Home > News & Events > Conferences & Events >
Public Hearing on Preemption Petition
Public Hearing on Preemption Petition
Testimony of John G. Finneran, Jr
I want to thank the FDIC for this opportunity to provide additional testimony regarding the Financial Services Roundtables proposed rulemaking to provide interstate banking parity for insured state chartered banks. My name is John Finneran. I serve as the Executive Vice President of Corporate Reputation and Governance for Capital One Financial Corporation, based nearby in McLean, Virginia.
Capital One strongly supports the petition filed by the Financial Services Roundtable and we urge the FDIC to adopt the Roundtables proposed rule. We believe that such rulemaking will provide state chartered banks with vital parity to compete with their national bank counterparts and thereby offer consumers greater choice, competition and innovation in the supply of consumer financial services.
Capital One is a bank holding company whose principal subsidiaries, Capital One Bank, Capital One, F.S.B., and Capital One Auto Finance, Inc., offer a variety of consumer lending and deposit products. Capital Ones subsidiaries collectively had 49.1 million accounts and $81.6 billion in managed loans outstanding as of March, 2005. Capital One is a Fortune 500 company and, through its subsidiaries, is one of the largest providers of MasterCard and Visa credit cards in the world.
When our recent acquisition of Hibernia Corporation closes later this year, Capital One will conduct its banking business under three separate charters: a state member bank, a federal thrift and a national bank. For that reason, we feel particularly well-qualified to speak with you today regarding the state of the dual banking system.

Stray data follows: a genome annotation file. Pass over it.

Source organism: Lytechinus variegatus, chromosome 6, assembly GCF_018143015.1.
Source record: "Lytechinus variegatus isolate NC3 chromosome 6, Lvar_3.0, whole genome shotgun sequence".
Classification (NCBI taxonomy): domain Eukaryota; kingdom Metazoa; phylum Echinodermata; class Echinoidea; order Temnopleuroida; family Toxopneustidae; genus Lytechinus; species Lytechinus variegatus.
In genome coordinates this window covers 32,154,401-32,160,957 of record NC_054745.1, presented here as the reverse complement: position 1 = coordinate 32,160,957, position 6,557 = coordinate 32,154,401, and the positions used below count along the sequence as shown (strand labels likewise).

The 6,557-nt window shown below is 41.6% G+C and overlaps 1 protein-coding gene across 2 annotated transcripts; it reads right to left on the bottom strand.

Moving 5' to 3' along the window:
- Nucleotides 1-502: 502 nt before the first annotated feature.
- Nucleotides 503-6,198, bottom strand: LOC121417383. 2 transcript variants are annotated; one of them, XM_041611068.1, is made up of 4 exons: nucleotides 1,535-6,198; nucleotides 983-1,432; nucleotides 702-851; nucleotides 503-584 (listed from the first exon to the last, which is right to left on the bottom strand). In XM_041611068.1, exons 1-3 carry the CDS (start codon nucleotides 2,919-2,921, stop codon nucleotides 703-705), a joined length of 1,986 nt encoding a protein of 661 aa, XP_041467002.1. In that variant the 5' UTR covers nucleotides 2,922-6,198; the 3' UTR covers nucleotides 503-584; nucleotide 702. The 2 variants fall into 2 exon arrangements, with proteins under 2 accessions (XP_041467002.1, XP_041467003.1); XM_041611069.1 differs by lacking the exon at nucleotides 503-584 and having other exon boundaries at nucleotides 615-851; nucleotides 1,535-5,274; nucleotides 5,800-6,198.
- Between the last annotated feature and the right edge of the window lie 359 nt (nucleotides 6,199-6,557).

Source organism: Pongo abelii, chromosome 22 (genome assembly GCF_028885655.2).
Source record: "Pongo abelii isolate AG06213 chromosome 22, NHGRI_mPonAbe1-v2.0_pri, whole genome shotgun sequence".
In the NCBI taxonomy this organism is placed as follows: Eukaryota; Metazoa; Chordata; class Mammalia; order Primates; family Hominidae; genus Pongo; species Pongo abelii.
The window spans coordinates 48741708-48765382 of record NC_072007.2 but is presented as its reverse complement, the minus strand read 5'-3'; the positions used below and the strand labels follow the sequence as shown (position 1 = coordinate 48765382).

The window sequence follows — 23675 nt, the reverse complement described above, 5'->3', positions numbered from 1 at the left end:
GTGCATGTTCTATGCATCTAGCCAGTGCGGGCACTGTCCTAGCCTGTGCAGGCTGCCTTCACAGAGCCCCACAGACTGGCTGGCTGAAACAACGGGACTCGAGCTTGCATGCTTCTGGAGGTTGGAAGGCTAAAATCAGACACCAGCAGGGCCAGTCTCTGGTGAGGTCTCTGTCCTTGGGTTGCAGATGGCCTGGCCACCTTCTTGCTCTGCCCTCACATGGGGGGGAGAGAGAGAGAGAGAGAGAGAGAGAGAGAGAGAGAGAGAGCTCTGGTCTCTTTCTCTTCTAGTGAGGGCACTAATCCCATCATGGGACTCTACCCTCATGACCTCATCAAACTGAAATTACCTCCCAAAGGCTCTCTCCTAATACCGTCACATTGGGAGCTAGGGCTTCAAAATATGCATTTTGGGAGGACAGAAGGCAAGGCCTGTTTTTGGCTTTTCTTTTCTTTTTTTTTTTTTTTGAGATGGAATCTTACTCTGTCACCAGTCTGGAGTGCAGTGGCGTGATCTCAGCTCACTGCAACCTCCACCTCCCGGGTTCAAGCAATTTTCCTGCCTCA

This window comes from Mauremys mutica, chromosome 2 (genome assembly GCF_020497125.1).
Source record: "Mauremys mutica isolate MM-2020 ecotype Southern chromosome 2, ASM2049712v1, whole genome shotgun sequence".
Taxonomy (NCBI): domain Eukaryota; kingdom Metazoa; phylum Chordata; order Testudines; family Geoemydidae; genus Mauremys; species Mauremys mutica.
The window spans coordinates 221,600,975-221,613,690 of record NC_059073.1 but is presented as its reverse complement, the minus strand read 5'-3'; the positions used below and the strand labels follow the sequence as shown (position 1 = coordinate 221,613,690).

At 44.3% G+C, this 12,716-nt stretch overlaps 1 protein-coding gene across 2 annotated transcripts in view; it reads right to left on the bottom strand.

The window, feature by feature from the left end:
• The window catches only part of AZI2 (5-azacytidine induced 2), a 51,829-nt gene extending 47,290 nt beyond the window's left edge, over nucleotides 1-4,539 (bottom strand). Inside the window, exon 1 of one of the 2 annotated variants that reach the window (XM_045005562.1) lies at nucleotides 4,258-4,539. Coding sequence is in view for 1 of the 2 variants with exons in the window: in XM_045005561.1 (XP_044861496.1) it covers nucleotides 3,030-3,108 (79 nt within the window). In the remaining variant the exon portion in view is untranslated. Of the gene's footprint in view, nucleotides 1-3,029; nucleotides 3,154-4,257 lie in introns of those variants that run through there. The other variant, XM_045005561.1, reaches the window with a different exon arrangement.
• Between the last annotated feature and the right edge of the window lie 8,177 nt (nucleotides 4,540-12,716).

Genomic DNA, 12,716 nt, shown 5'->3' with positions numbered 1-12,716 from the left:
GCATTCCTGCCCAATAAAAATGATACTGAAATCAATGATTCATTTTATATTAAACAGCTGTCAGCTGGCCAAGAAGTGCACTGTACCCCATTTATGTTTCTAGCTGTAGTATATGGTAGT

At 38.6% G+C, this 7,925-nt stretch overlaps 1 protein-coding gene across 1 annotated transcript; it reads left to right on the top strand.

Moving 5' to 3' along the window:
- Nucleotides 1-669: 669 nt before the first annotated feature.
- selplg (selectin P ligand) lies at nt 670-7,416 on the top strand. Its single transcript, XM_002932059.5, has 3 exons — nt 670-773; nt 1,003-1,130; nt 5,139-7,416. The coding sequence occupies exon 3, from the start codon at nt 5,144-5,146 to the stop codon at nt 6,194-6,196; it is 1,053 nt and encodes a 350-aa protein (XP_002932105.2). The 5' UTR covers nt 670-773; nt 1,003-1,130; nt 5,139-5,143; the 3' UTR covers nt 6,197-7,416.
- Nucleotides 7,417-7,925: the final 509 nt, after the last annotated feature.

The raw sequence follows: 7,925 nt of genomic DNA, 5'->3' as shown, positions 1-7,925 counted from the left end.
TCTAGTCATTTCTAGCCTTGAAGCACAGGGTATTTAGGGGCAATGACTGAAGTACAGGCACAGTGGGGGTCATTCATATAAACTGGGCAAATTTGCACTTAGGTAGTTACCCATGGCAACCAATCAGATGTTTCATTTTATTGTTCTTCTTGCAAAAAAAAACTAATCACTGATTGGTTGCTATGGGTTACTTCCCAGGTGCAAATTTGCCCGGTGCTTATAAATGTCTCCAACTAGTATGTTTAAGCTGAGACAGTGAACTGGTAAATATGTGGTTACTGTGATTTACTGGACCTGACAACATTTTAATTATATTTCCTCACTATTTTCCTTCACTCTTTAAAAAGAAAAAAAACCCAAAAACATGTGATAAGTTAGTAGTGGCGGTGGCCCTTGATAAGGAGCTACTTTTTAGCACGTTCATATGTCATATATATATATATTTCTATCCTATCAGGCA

Because of our history, Capital One is a strong supporter of the state banking system. Capital One began as a division of Signet Bank, a state member bank based in Richmond, Virginia. As a result of the long standing relationship between Signet and the Virginia Bureau of Financial Institutions, as well as between Signet and the Federal Reserve Bank of Richmond, Capital One chose to retain its state charter after its spin-off in 1994. Operating a credit card bank through a state charter was unusual even more so now that only two major issuers, Capital One and Discover, continue to operate primarily through state charters.
Continuing development of the regulatory regime applicable to national banks under the National Bank Act has given national banks a significant advantage in operating multistate and national scale lending businesses. The unintended result is a destabilizing competitive imbalance in our dual banking system which threatens the highly successful system we have built and nurtured for well over a century.
It is that imbalance that we urge you to address. The continued vitality of the American dual banking system compels a pragmatic solution to restore equilibrium in interstate banking and national uniformity. We believe that the Roundtables proposed rule does that.
It is important to keep the current proposal in the appropriate context. Despite claims to the contrary, the proposed rule does not represent a unilateral extension of the preemption rights of state banks. Instead, it is responsive solely to the rights currently enjoyed by national banks. This proposal is first and foremost about parity, certainty and uniformity of regulation. It seems an entirely reasonable proposition that what is appropriate with respect to the interstate activities of national banks should also be appropriate for state banks operating interstate.